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A paper bottle is on the way

Packaging

4 November 2019

Developments taking sustainable packaging to the next level are progressing, with Carlsberg revealing its latest advance in sustainable food packaging.

Muriel Cozier

Moving towards its goal of a polymer free 100% bio-based drinks bottle, Carlsberg Group has unveiled two research prototypes for bottles based on sustainably sourced wood fibres.  The Green Fibre Bottles are fully recyclable and have an inner barrier to allow the bottles to contain beer. One prototype uses a thin recycled polyethylene terephthalate (PET) film barrier, while the second prototype uses a 100% bio-based polyethylene furanoate (PEF) polymer film barrier.

Carlsberg has been working to develop its Green Fibre Bottle since 2015, in partnership with innovation company EcoXpac, packaging company BillerudKorsnäs and postdoctoral researchers from the Technical University of Denmark, supported by Innovation Fund Denmark. The combined efforts have resulted in the formation of Paboco®, the paper bottle company, a joint venture between BillerudKorsnäs and bottle manufacturing specialist ALPLA.

Carlsberg has now been joined by The Coca-Cola Company, The Absolut Company and L’Oréal in a ‘paper bottle community’, which has been launched by Paboco®. The community will ‘Unite leading global companies and experts with the vision of advancing sustainable packaging offering high-quality products with reduced environmental impact.’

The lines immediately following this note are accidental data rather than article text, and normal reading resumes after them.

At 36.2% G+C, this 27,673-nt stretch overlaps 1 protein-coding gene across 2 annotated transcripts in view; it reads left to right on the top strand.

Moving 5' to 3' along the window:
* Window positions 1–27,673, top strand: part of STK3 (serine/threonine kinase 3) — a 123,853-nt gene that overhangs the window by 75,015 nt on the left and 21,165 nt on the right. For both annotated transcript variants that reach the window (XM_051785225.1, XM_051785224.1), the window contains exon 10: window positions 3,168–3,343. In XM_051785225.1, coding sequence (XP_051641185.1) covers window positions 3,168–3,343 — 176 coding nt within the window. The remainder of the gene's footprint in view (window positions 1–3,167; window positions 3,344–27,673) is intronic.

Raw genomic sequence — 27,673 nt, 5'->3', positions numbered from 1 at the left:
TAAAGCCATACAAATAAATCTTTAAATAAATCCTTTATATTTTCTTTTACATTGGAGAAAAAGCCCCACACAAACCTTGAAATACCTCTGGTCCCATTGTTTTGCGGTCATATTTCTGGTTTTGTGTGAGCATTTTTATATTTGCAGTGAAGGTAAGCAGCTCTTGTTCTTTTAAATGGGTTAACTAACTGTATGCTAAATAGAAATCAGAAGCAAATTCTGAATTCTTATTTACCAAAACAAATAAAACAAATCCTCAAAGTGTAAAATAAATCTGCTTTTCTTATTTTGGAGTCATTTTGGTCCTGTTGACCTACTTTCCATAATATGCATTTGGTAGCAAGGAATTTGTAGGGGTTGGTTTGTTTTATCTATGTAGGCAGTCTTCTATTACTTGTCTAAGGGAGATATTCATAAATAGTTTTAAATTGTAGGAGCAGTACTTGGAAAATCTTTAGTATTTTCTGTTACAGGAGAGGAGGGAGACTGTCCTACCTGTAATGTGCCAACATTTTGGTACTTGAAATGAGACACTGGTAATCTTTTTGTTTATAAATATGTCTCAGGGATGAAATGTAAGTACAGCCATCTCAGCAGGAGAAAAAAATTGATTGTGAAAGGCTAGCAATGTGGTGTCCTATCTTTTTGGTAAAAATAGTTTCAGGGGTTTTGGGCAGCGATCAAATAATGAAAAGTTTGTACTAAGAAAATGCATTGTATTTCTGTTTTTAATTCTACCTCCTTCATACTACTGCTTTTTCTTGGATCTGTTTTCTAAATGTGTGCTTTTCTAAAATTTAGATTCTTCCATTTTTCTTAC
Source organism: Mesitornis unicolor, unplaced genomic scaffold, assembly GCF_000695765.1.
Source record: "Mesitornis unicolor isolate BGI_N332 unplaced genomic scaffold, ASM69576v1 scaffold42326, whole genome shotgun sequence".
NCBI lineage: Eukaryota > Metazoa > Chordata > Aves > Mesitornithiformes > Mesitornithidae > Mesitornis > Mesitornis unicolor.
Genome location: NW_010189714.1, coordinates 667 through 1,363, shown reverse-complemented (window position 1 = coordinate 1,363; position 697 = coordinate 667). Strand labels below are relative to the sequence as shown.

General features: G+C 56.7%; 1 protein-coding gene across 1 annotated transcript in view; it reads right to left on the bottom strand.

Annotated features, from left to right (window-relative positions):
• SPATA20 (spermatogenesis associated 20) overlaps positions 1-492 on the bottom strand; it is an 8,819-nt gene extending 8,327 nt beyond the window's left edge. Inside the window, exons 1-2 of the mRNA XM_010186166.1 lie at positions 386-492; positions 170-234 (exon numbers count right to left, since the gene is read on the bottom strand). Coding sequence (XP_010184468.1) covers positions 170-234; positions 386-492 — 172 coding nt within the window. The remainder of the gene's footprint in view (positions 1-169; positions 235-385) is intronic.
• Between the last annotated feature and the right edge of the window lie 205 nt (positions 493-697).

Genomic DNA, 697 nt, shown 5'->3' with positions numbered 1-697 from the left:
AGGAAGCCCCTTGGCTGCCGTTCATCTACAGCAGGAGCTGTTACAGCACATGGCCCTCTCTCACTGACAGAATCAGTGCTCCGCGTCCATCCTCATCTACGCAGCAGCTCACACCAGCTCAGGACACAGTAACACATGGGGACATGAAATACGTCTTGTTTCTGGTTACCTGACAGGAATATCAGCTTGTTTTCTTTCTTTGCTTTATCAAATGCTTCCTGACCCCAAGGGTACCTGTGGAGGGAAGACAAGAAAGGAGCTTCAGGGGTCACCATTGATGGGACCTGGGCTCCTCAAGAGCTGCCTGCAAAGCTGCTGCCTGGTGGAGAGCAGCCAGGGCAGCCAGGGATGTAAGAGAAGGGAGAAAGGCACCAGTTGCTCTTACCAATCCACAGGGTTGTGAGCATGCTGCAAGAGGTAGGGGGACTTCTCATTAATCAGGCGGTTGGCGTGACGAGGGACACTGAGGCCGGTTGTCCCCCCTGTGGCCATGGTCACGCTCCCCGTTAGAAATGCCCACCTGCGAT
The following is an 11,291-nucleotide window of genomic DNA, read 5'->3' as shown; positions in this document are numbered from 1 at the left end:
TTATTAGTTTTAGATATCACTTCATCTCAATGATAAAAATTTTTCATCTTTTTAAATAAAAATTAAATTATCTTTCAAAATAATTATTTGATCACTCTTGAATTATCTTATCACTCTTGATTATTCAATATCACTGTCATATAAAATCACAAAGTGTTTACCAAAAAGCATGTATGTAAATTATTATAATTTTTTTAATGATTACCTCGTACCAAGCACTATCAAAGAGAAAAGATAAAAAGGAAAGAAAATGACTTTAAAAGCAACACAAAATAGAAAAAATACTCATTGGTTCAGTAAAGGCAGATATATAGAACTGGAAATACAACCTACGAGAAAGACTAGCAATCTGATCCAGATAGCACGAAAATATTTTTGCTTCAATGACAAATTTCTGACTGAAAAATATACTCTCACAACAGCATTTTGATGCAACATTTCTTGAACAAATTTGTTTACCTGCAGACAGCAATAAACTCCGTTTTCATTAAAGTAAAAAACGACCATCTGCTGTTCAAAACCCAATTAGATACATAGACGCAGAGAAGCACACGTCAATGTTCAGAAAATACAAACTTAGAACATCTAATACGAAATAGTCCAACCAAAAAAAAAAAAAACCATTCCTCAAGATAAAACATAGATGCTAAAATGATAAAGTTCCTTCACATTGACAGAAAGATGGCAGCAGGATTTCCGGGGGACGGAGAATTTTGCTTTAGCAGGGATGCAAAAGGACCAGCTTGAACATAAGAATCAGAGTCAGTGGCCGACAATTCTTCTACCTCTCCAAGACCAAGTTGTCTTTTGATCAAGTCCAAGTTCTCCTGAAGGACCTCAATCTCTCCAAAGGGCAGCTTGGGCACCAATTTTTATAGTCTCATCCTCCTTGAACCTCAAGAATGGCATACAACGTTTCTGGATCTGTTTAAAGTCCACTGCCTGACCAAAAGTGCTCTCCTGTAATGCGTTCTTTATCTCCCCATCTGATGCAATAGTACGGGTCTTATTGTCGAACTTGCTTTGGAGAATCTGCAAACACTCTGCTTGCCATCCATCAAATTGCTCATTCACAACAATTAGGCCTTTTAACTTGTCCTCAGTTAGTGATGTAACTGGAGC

Carlsberg Group revealed its developments during the C40 World Mayors Summit which was held in Copenhagen in October 2019.
Myriam Shingelton, vice president group development at Carlsberg Group said; ‘While we are not completely there yet, the two prototypes are an important step towards realising our ultimate ambitions of bringing this breakthrough to market.’

SCI’s conference ‘Sustainable Food Packaging: Overcoming challenges through circular approaches’, will continue the discussion on sustainability where delegates will be able to get an in-depth analysis on  how researchers, industry and retailers are working to find solutions to the growing demand for ‘greener’ food packaging.

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